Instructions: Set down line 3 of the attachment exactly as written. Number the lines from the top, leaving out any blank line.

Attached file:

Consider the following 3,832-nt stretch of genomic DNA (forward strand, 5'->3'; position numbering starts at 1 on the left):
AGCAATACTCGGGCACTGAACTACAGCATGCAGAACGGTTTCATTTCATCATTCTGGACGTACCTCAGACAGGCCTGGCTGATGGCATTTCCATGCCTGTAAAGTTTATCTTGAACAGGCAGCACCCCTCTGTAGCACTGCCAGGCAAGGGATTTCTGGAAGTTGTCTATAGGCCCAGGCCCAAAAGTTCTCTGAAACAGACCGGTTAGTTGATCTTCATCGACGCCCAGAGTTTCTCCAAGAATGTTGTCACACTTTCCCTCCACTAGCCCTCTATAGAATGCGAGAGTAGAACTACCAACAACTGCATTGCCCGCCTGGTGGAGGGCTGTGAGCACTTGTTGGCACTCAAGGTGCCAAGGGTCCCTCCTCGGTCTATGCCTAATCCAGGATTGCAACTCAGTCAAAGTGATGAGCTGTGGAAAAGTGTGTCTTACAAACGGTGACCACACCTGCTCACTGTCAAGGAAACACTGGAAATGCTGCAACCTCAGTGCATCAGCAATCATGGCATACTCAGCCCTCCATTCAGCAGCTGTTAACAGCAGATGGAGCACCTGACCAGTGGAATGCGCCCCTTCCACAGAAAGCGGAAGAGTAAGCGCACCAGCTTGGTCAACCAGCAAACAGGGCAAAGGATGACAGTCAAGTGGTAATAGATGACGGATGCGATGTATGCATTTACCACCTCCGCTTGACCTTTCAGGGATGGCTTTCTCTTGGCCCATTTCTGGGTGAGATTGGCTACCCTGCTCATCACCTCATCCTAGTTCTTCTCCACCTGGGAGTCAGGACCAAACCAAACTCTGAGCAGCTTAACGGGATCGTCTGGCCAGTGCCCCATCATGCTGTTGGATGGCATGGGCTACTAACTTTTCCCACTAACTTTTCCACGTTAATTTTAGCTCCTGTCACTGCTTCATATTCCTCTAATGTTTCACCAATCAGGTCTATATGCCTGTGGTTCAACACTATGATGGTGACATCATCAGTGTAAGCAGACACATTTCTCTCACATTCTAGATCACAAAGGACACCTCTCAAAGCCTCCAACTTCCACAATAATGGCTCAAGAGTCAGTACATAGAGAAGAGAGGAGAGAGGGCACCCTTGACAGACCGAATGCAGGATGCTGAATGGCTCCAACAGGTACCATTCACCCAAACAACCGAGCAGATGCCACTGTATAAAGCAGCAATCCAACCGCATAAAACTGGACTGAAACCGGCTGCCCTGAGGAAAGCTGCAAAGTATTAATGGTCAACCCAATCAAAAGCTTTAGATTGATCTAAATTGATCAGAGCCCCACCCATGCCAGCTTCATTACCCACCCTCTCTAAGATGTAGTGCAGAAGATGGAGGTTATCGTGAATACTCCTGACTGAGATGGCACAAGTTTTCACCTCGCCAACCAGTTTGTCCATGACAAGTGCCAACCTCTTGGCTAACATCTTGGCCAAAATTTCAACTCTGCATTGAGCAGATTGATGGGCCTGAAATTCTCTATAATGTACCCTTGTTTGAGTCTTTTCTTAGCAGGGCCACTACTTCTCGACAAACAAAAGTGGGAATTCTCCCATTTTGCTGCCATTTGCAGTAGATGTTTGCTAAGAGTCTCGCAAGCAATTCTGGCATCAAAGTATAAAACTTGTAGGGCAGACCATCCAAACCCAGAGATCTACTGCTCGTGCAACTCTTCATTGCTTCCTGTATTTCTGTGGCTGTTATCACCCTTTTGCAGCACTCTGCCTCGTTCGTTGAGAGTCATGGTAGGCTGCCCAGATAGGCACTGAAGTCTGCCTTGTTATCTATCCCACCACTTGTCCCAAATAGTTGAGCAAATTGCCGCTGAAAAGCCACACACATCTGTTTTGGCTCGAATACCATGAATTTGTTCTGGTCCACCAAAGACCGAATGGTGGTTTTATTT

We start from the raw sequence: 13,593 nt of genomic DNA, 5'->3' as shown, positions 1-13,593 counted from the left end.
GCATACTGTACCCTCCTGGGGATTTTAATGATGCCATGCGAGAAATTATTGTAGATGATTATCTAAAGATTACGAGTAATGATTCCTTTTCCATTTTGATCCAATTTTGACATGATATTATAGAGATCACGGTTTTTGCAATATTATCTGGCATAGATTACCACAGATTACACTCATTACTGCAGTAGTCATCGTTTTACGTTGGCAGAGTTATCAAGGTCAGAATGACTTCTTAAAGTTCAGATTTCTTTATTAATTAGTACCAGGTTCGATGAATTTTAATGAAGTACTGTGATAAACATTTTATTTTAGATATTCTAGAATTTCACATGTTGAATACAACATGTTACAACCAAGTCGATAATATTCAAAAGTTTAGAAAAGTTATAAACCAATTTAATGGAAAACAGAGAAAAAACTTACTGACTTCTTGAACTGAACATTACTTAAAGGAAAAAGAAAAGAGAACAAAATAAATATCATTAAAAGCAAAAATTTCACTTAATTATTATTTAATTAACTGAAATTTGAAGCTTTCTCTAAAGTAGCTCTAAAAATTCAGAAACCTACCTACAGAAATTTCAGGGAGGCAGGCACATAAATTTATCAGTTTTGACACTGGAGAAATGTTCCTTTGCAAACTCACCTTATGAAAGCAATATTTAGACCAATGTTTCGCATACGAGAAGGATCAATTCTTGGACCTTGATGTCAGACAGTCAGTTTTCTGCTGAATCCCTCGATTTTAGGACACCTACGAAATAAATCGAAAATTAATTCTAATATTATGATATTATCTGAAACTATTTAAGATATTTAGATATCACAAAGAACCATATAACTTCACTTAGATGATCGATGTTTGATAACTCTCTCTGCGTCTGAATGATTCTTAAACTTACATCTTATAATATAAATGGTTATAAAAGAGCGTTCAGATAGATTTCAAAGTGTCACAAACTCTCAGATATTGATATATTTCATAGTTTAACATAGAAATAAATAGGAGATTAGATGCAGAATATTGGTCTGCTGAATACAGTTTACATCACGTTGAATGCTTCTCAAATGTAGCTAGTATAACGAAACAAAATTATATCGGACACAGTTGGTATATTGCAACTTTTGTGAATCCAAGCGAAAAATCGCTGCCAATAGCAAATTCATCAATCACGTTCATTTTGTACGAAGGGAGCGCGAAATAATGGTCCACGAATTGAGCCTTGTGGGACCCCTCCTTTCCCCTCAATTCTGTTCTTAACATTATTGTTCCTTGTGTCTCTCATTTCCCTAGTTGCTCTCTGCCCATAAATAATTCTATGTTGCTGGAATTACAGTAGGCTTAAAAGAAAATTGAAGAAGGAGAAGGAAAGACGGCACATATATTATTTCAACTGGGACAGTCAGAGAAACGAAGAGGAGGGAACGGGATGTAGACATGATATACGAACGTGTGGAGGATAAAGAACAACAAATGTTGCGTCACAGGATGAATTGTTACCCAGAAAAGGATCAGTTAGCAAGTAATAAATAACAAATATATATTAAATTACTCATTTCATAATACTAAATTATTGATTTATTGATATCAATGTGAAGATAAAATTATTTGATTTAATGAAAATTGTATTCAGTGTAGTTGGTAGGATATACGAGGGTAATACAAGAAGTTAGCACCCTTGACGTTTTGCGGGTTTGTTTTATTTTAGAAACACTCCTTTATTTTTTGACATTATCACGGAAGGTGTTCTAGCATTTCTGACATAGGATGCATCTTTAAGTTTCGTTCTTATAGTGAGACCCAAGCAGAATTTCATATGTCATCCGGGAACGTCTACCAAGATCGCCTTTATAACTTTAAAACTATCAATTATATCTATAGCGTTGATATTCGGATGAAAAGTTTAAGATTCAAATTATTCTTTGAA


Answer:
We start from the raw sequence: 13,593 nt of genomic DNA, 5'->3' as shown, positions 1-13,593 counted from the left end.